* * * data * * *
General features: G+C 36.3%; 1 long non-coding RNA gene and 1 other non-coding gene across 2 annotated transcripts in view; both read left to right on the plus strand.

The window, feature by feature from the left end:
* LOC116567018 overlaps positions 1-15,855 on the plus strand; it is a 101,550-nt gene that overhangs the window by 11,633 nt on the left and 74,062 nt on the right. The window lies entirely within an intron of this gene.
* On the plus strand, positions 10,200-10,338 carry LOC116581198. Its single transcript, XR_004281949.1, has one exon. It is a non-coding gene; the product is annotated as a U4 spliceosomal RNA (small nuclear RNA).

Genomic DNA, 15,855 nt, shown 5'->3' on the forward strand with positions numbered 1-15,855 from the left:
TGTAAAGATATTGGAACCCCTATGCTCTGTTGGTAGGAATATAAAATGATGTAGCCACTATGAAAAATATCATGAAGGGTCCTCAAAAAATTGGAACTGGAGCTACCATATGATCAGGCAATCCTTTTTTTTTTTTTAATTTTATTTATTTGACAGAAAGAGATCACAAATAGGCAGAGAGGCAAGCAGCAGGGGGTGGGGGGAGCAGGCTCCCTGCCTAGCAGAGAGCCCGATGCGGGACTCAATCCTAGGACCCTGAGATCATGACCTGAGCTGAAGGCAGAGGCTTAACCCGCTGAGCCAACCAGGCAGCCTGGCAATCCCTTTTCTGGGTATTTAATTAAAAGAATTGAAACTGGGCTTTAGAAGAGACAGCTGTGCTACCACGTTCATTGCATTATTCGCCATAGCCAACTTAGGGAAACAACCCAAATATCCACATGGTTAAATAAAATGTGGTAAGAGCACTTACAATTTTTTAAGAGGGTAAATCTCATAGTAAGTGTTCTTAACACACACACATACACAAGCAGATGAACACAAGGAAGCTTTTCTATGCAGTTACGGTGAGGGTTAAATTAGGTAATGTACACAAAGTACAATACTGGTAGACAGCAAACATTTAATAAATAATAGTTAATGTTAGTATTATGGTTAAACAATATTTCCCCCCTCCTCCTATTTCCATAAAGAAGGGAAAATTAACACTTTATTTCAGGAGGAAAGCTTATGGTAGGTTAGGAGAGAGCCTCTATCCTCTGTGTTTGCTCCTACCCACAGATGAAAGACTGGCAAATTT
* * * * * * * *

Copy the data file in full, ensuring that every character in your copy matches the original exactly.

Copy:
General features: G+C 36.3%; 1 long non-coding RNA gene and 1 other non-coding gene across 2 annotated transcripts in view; both read left to right on the plus strand.

The window, feature by feature from the left end:
* LOC116567018 overlaps positions 1-15,855 on the plus strand; it is a 101,550-nt gene that overhangs the window by 11,633 nt on the left and 74,062 nt on the right. The window lies entirely within an intron of this gene.
* On the plus strand, positions 10,200-10,338 carry LOC116581198. Its single transcript, XR_004281949.1, has one exon. It is a non-coding gene; the product is annotated as a U4 spliceosomal RNA (small nuclear RNA).

Genomic DNA, 15,855 nt, shown 5'->3' on the forward strand with positions numbered 1-15,855 from the left:
TGTAAAGATATTGGAACCCCTATGCTCTGTTGGTAGGAATATAAAATGATGTAGCCACTATGAAAAATATCATGAAGGGTCCTCAAAAAATTGGAACTGGAGCTACCATATGATCAGGCAATCCTTTTTTTTTTTTTAATTTTATTTATTTGACAGAAAGAGATCACAAATAGGCAGAGAGGCAAGCAGCAGGGGGTGGGGGGAGCAGGCTCCCTGCCTAGCAGAGAGCCCGATGCGGGACTCAATCCTAGGACCCTGAGATCATGACCTGAGCTGAAGGCAGAGGCTTAACCCGCTGAGCCAACCAGGCAGCCTGGCAATCCCTTTTCTGGGTATTTAATTAAAAGAATTGAAACTGGGCTTTAGAAGAGACAGCTGTGCTACCACGTTCATTGCATTATTCGCCATAGCCAACTTAGGGAAACAACCCAAATATCCACATGGTTAAATAAAATGTGGTAAGAGCACTTACAATTTTTTAAGAGGGTAAATCTCATAGTAAGTGTTCTTAACACACACACATACACAAGCAGATGAACACAAGGAAGCTTTTCTATGCAGTTACGGTGAGGGTTAAATTAGGTAATGTACACAAAGTACAATACTGGTAGACAGCAAACATTTAATAAATAATAGTTAATGTTAGTATTATGGTTAAACAATATTTCCCCCCTCCTCCTATTTCCATAAAGAAGGGAAAATTAACACTTTATTTCAGGAGGAAAGCTTATGGTAGGTTAGGAGAGAGCCTCTATCCTCTGTGTTTGCTCCTACCCACAGATGAAAGACTGGCAAATTT